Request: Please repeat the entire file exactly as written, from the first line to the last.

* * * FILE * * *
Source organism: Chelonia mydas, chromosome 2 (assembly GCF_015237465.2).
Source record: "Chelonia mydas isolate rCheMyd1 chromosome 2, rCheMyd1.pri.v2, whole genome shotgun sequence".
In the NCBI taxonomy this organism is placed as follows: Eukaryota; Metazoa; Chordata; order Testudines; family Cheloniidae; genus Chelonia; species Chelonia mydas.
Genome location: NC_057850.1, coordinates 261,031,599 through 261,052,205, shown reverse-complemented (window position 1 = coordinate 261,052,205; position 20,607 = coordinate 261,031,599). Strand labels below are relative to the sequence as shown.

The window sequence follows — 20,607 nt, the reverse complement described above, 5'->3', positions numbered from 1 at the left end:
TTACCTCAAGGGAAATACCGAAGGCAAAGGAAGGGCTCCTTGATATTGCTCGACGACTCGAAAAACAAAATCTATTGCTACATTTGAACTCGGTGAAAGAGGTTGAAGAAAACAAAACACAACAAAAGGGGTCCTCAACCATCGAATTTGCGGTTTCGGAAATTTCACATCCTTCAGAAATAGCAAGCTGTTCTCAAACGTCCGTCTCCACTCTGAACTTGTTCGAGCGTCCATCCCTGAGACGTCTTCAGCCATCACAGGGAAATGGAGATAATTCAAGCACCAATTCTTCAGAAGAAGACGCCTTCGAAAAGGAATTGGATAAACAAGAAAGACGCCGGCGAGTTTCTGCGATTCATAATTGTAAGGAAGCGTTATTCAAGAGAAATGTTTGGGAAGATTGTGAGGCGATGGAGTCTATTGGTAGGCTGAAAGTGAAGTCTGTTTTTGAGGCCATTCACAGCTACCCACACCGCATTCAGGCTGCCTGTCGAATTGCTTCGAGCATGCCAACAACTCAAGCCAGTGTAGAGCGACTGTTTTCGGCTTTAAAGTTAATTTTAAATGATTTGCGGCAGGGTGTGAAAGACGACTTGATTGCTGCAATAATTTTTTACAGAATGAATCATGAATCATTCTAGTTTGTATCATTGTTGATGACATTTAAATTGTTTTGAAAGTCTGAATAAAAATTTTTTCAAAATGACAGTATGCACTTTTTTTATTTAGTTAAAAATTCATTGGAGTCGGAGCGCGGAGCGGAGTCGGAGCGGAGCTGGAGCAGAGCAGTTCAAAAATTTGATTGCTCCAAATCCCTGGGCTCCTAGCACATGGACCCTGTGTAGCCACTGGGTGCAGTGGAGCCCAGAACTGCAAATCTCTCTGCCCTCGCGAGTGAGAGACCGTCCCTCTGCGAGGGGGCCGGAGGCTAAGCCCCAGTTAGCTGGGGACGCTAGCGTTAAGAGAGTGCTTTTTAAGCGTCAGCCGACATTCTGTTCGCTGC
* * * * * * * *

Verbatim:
Source organism: Chelonia mydas, chromosome 2 (assembly GCF_015237465.2).
Source record: "Chelonia mydas isolate rCheMyd1 chromosome 2, rCheMyd1.pri.v2, whole genome shotgun sequence".
In the NCBI taxonomy this organism is placed as follows: Eukaryota; Metazoa; Chordata; order Testudines; family Cheloniidae; genus Chelonia; species Chelonia mydas.
Genome location: NC_057850.1, coordinates 261,031,599 through 261,052,205, shown reverse-complemented (window position 1 = coordinate 261,052,205; position 20,607 = coordinate 261,031,599). Strand labels below are relative to the sequence as shown.

The window sequence follows — 20,607 nt, the reverse complement described above, 5'->3', positions numbered from 1 at the left end:
TTACCTCAAGGGAAATACCGAAGGCAAAGGAAGGGCTCCTTGATATTGCTCGACGACTCGAAAAACAAAATCTATTGCTACATTTGAACTCGGTGAAAGAGGTTGAAGAAAACAAAACACAACAAAAGGGGTCCTCAACCATCGAATTTGCGGTTTCGGAAATTTCACATCCTTCAGAAATAGCAAGCTGTTCTCAAACGTCCGTCTCCACTCTGAACTTGTTCGAGCGTCCATCCCTGAGACGTCTTCAGCCATCACAGGGAAATGGAGATAATTCAAGCACCAATTCTTCAGAAGAAGACGCCTTCGAAAAGGAATTGGATAAACAAGAAAGACGCCGGCGAGTTTCTGCGATTCATAATTGTAAGGAAGCGTTATTCAAGAGAAATGTTTGGGAAGATTGTGAGGCGATGGAGTCTATTGGTAGGCTGAAAGTGAAGTCTGTTTTTGAGGCCATTCACAGCTACCCACACCGCATTCAGGCTGCCTGTCGAATTGCTTCGAGCATGCCAACAACTCAAGCCAGTGTAGAGCGACTGTTTTCGGCTTTAAAGTTAATTTTAAATGATTTGCGGCAGGGTGTGAAAGACGACTTGATTGCTGCAATAATTTTTTACAGAATGAATCATGAATCATTCTAGTTTGTATCATTGTTGATGACATTTAAATTGTTTTGAAAGTCTGAATAAAAATTTTTTCAAAATGACAGTATGCACTTTTTTTATTTAGTTAAAAATTCATTGGAGTCGGAGCGCGGAGCGGAGTCGGAGCGGAGCTGGAGCAGAGCAGTTCAAAAATTTGATTGCTCCAAATCCCTGGGCTCCTAGCACATGGACCCTGTGTAGCCACTGGGTGCAGTGGAGCCCAGAACTGCAAATCTCTCTGCCCTCGCGAGTGAGAGACCGTCCCTCTGCGAGGGGGCCGGAGGCTAAGCCCCAGTTAGCTGGGGACGCTAGCGTTAAGAGAGTGCTTTTTAAGCGTCAGCCGACATTCTGTTCGCTGC